• Defenders Tech team undertook Ttaala support visits in the districts of Buliisa and Mbale, which benefited two human rights organisations
  • From 9-11 March, Defenders’ Tech undertook a Safe Siters training for WHRDs at MacKinnon Suites in Kampala, for nine WHRDs.
  • From 14-16 March, Defenders’ Tech conducted an online digital security incidence-response training attended by 12 participants – nine male and three female.
  • From 16 – 17 March, the protection and security management team conducted an online physical security training for HRDs across the East and Horn of Africa. The training included 14 participants, 3 female and 11 Male. 
  • From 28 March 1 April, DefendDefenders’ protection team trained 17 HRDs in security management in Kinshasha, Democratic Republic of Congo. Of the participants, 11 were male and six, female.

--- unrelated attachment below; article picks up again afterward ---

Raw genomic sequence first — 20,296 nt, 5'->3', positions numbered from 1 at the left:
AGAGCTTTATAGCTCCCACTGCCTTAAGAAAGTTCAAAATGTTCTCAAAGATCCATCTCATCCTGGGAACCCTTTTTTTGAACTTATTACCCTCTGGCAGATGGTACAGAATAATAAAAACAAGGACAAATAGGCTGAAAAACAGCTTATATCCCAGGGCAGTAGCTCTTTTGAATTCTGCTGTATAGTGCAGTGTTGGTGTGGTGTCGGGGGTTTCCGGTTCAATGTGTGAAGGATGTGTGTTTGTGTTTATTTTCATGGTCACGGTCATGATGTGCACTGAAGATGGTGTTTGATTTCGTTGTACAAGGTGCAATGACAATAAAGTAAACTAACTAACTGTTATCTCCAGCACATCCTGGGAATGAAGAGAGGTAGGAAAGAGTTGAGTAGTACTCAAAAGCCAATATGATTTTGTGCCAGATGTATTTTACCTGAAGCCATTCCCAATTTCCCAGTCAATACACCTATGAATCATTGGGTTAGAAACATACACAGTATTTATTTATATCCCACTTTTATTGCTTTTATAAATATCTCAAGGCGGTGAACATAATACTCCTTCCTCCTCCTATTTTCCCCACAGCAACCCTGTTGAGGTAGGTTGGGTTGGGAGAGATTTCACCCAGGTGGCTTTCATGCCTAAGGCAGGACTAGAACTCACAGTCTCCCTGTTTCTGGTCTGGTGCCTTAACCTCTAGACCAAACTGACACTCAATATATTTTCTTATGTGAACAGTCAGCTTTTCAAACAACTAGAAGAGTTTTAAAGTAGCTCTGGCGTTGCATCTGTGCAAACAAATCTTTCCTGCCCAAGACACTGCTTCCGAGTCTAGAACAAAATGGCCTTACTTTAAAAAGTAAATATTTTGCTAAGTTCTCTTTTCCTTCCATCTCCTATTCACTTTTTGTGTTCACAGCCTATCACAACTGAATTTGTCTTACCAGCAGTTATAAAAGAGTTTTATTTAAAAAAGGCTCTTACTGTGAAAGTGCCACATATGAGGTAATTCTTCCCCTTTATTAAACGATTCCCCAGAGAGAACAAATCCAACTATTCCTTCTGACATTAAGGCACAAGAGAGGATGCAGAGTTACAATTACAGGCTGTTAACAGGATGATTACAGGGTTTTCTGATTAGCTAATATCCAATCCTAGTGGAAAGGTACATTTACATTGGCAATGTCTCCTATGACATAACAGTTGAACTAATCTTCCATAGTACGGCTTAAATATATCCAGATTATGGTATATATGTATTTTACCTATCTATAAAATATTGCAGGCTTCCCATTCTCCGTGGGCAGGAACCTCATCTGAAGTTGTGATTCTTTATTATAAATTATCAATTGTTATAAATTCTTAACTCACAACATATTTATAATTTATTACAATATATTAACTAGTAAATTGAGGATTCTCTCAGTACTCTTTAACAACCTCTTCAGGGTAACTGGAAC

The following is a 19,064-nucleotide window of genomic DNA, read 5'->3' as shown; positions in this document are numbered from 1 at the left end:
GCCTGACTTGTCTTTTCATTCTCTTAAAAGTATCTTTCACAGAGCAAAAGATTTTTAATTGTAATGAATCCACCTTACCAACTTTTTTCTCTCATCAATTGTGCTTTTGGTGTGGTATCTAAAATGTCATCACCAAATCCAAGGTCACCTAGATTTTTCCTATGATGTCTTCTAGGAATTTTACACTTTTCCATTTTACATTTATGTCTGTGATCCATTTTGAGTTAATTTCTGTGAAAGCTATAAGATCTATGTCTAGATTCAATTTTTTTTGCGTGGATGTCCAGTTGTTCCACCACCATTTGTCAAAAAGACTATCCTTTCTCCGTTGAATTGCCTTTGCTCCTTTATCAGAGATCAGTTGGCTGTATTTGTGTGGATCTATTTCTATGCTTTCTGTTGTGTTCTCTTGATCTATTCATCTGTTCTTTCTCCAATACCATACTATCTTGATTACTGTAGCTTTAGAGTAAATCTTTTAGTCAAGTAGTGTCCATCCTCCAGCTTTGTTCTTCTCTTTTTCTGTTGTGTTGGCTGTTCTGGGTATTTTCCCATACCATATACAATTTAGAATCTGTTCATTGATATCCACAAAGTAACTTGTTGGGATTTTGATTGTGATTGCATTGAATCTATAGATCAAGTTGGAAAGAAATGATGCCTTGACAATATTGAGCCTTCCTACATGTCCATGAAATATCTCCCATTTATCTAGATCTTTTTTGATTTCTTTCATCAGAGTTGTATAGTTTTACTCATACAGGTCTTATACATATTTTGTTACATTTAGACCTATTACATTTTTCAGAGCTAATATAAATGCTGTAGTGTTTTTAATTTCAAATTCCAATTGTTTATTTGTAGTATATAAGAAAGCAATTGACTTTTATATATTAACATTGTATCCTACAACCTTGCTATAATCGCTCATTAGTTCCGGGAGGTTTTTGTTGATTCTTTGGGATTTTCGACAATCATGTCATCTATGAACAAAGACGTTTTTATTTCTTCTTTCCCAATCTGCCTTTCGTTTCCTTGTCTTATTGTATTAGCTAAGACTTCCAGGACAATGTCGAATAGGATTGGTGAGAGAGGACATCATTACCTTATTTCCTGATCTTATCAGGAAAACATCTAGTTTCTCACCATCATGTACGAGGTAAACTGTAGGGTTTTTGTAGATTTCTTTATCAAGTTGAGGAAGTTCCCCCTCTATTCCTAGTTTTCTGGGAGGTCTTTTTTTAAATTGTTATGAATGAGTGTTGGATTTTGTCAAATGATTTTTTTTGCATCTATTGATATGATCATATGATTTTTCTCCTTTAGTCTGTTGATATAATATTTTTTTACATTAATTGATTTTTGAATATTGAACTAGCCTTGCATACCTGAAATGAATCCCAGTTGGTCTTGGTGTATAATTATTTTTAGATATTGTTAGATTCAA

• On 29 March, Defenders’ Tech undertook a digital security training for partners in Rwanda, which benefitted 20 participants – 11 Male and nine Females.

including diplomatic missions.

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Human Rights Defender of the month: Alex Njenga John

Alex Njenga has always believed in egalitarianism both as a principle and as a tool for justice. As a result, he has always been suspicious of, and at times hostile to social prejudices that treat some people as “more equal than others,” – to use a line from George Orwell’s famed political fable, Animal Farm.

Some of the experiences that have shaped his social and political outlook have been personal. As an adolescent in Kenya’s Uasin Gishu County, Alex was stigmatised and denied healthcare after he identified himself as belonging to Kenya’s sexual orientation and gender identity (SOGI) community.